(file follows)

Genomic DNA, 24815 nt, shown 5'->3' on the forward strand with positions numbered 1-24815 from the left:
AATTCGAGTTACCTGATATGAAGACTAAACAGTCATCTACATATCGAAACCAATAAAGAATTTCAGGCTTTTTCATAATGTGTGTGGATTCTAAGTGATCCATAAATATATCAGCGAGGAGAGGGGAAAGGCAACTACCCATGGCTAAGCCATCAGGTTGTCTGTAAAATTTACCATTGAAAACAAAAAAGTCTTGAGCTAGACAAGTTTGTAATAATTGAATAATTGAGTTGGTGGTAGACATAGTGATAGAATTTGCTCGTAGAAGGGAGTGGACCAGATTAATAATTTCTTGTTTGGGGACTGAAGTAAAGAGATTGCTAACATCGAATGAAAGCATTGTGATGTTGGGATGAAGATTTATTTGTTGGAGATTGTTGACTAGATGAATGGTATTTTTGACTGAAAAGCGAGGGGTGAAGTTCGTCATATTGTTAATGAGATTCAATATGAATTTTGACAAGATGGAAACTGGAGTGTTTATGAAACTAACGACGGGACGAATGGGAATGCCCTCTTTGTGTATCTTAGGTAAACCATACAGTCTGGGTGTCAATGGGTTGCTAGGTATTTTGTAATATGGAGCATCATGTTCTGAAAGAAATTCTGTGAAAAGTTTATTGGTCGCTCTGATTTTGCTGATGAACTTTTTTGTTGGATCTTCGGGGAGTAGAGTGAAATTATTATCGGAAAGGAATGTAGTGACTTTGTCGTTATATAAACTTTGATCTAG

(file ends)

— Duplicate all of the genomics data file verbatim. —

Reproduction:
Genomic DNA, 24815 nt, shown 5'->3' on the forward strand with positions numbered 1-24815 from the left:
AATTCGAGTTACCTGATATGAAGACTAAACAGTCATCTACATATCGAAACCAATAAAGAATTTCAGGCTTTTTCATAATGTGTGTGGATTCTAAGTGATCCATAAATATATCAGCGAGGAGAGGGGAAAGGCAACTACCCATGGCTAAGCCATCAGGTTGTCTGTAAAATTTACCATTGAAAACAAAAAAGTCTTGAGCTAGACAAGTTTGTAATAATTGAATAATTGAGTTGGTGGTAGACATAGTGATAGAATTTGCTCGTAGAAGGGAGTGGACCAGATTAATAATTTCTTGTTTGGGGACTGAAGTAAAGAGATTGCTAACATCGAATGAAAGCATTGTGATGTTGGGATGAAGATTTATTTGTTGGAGATTGTTGACTAGATGAATGGTATTTTTGACTGAAAAGCGAGGGGTGAAGTTCGTCATATTGTTAATGAGATTCAATATGAATTTTGACAAGATGGAAACTGGAGTGTTTATGAAACTAACGACGGGACGAATGGGAATGCCCTCTTTGTGTATCTTAGGTAAACCATACAGTCTGGGTGTCAATGGGTTGCTAGGTATTTTGTAATATGGAGCATCATGTTCTGAAAGAAATTCTGTGAAAAGTTTATTGGTCGCTCTGATTTTGCTGATGAACTTTTTTGTTGGATCTTCGGGGAGTAGAGTGAAATTATTATCGGAAAGGAATGTAGTGACTTTGTCGTTATATAAACTTTGATCTAG